This table compares modification options:

Modification
Effective change
Pros
Cons

Oil by-pass system

internal
Increases oil flow to crank assembly
Can overcome build quality restrictions
Costs money.

Oil by-pass system

external
Increases oil flow to crank assembly
Can overcome build quality restrictions
Costs money.

More difficult to install than internal. Oil changes a little messy.

Increase oil pressure
Increases pressure throughout the system
Oil flows more quickly to all orifices, surfaces
More oil pressure costs engine HP. May increase aeration, lessening the films lubricating qualities

Remove balance shaft assembly
Increases initial flow to lower end
If done properly will increase engine response and probably increase oil flow enough to handle most #3 oil flow problems.
If crankshaft isn't very close to target balance values the engine may vibrate itself apart.

Synthetic oil
Cooler running, better lubricating qualities.
Is a good way to add durability to an engine.
If used as a Band-Aid for a compromised oiling system may or may not give enough of a safety margin.

Oil additives
Made to enhance oil qualities
In certain situations can add that little extra protection that is needed.
Generally doesn't do much, if anything to enhance top quality synthetic oil.


If you're on a tight budget and can't afford an oil bypass system you can improve your oiling system a little by carefully honing the 'I' tubes internal fittings. Make sure that after honing you use a round deburring tool to radius the inside joint areas of the tube and fitting. Be careful not to remove too much material or you will have to rebraize the fittings Although this isn't the major restriction in the system, the removal of this material will allow the oil to flow a little move smoothly. This in turn reduces the potential for aeration.

The 'J' tube presents the biggest restriction. At Westech we have a special fitting manufactured and tig welded in a jig to the customer's 'J' tube; the pan is then honed to accept this fitting and we hone/debur the 'I' tube. We offer this modification service for $274.95. Our general turn-around time is 5 days but if you are in dire need we can and will process the pan within 48 hours.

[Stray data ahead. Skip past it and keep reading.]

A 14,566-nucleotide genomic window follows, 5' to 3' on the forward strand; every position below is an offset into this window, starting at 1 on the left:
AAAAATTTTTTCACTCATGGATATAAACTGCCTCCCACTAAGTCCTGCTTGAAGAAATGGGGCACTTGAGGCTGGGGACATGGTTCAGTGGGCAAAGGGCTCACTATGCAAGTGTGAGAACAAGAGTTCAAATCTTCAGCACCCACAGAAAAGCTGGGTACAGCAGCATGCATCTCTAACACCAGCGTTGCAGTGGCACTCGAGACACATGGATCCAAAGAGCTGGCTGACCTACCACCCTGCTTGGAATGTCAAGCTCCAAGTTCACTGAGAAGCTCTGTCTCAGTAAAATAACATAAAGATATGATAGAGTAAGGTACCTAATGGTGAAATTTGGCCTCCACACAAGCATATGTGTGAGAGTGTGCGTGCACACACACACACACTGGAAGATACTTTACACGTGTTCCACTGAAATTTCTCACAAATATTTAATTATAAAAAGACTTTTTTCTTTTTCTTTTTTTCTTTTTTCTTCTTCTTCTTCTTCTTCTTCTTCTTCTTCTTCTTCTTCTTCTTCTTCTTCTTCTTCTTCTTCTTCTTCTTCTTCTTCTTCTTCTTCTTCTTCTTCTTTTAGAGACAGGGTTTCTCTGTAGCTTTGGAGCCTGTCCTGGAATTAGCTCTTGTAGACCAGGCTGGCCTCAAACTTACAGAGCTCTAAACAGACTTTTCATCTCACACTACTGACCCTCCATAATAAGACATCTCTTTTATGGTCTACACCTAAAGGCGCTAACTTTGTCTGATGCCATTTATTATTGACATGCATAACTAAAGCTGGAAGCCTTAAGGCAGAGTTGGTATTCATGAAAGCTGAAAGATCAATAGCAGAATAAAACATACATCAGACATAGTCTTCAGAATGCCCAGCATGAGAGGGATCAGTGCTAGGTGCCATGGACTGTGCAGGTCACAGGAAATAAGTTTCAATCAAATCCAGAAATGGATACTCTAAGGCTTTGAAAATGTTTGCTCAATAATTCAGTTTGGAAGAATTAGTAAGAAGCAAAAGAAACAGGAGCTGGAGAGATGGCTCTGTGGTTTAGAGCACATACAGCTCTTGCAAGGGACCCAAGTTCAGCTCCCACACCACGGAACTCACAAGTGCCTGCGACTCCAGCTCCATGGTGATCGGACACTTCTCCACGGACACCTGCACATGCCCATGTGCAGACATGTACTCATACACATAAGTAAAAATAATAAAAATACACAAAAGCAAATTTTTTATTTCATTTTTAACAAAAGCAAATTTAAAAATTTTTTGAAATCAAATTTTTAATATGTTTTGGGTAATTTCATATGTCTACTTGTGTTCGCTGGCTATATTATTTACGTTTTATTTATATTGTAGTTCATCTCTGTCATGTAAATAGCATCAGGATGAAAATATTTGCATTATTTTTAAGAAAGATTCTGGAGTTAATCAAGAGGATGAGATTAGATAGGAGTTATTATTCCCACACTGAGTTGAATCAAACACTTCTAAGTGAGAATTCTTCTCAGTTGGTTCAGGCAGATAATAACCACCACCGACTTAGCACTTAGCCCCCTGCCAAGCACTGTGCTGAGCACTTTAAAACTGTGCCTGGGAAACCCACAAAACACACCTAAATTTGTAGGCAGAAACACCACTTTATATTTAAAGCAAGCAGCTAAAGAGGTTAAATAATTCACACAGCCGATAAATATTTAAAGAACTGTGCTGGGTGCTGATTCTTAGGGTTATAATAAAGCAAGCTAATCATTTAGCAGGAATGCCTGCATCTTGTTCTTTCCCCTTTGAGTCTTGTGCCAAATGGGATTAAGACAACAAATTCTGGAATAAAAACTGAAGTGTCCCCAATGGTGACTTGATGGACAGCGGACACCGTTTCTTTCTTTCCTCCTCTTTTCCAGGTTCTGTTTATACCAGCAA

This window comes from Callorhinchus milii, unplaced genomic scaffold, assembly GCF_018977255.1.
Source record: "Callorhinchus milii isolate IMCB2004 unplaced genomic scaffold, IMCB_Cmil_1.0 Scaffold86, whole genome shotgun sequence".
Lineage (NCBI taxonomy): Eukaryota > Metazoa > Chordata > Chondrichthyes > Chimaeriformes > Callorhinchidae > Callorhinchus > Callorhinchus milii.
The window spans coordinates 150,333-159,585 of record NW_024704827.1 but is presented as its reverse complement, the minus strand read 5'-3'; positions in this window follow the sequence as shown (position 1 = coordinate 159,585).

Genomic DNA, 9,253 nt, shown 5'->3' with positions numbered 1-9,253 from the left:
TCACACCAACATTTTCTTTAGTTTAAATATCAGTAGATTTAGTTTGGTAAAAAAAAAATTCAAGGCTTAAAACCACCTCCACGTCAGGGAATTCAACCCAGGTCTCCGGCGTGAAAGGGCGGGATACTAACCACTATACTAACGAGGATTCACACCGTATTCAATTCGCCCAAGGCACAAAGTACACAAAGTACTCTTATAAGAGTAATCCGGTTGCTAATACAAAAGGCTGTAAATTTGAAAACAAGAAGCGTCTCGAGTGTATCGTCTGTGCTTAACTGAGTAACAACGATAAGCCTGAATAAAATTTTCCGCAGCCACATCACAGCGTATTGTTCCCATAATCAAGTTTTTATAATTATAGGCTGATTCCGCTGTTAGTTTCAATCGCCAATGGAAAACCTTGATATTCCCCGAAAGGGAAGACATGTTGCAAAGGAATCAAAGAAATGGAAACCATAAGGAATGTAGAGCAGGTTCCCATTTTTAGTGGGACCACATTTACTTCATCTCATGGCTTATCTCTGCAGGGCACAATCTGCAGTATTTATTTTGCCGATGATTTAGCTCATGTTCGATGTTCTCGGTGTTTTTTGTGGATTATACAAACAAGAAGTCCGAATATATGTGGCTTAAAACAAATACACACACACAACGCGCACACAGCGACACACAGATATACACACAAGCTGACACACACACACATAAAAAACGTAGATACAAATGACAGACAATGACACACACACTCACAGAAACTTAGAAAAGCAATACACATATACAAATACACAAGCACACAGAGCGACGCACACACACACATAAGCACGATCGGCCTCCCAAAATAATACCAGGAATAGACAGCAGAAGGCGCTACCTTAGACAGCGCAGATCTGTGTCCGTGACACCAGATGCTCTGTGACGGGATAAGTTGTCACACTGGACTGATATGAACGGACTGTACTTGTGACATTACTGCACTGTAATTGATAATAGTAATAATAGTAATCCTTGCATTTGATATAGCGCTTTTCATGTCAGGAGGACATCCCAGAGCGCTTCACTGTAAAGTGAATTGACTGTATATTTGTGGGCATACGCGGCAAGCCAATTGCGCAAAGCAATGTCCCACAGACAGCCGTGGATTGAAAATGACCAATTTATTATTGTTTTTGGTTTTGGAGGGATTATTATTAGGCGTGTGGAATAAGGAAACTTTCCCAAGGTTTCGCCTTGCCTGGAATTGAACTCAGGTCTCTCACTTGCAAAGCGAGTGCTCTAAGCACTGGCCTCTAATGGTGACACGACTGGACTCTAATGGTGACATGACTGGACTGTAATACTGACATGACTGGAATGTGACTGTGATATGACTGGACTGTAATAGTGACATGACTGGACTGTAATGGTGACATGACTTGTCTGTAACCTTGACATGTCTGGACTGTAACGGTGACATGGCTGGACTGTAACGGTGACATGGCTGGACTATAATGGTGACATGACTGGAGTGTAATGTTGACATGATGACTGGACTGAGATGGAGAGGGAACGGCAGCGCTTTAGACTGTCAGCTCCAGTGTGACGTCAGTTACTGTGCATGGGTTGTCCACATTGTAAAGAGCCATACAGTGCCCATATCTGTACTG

Here are some useful contacts and links:

Falicon Performance 813-797-2468 - Crankshaft rebuilding and repairing

Oil Ratings: Motorcycle Consumer News: http://www.mcnews.com - You can read the original tests, February, 1994, updated August, 1998.

We hope this information has been helpful to you.

UPDATE, July 2001
Over the past year we have been seeing an alarming amount of 1997 and later ZX11s with oil related engine failures. Our educated guess as to why these failures are starting to show up has to do with engine wear. As an engine begins to wear, all clearances increase. Apparently the ZX11 oiling system (even with Kawasaki's attempts to 'help' the situation) is marginal, period. So....although we aren't looking to scare owners of late models....it appears as if the oil by pass mod should be done to all ZX11s regardless of manufacturing date.

UPDATE, April 2002
Due to a lack of demand, we are no longer offering the external by-pass. The internal by-pass offers the same advantage as the external by-pass and is easier to install and offers a stock external appearance when installed.
 

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Hi i have a 96 9r and it has killed #3 rod bearing and crank now for the 2nd time.I had falicon do crank and replaced rod and plasticgage all bearing. it ran for 1000 miles now dead #3 rod and crank.How can i increase oil flow and preasure to crank to make this thing reliable?
 

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Discussion Starter · #4 ·
I can almost guarantee you that the bearing clearance was wrong if you fried it again in 1000 miles (assuming you didn't do anything "crazy" like redline it in neutral for an hour).

On the '99 ZX-11 I rebuilt last winter, we sent the oil pan and pickup in to Westech for their mods (as outlined in the article above).

It cost about $300 and is money well spent if you have a zx-11.

We had Falicon do the crank. They polished #2 and had to weld, grind, rechrome and polish #3 (it was pretty bad).

I can tell you that I couldn't read the color codes on either #2 or #3 mains (paint spot was burned due to heat) and the way I remember there are 3 sizes (brown, white and blue if memory serves me correctly) and if whoever rebuilt your motor just assumed the standard (not under or over) were correct then you got a 33% chance he was right. Good enough for Black Jack, but not main journal bearing shells.

Important: Some less experienced mechanics will assume that all the bearing shells are the same size across all journals. This is NOT correct. This motor had never been apart since Kawasaki put it together, and the #1/3 and 2/4 mains used different size bearings (2 standard, 2 underbore).

Good luck to you. PM me if you need anymore help, I don't get to this forum too often.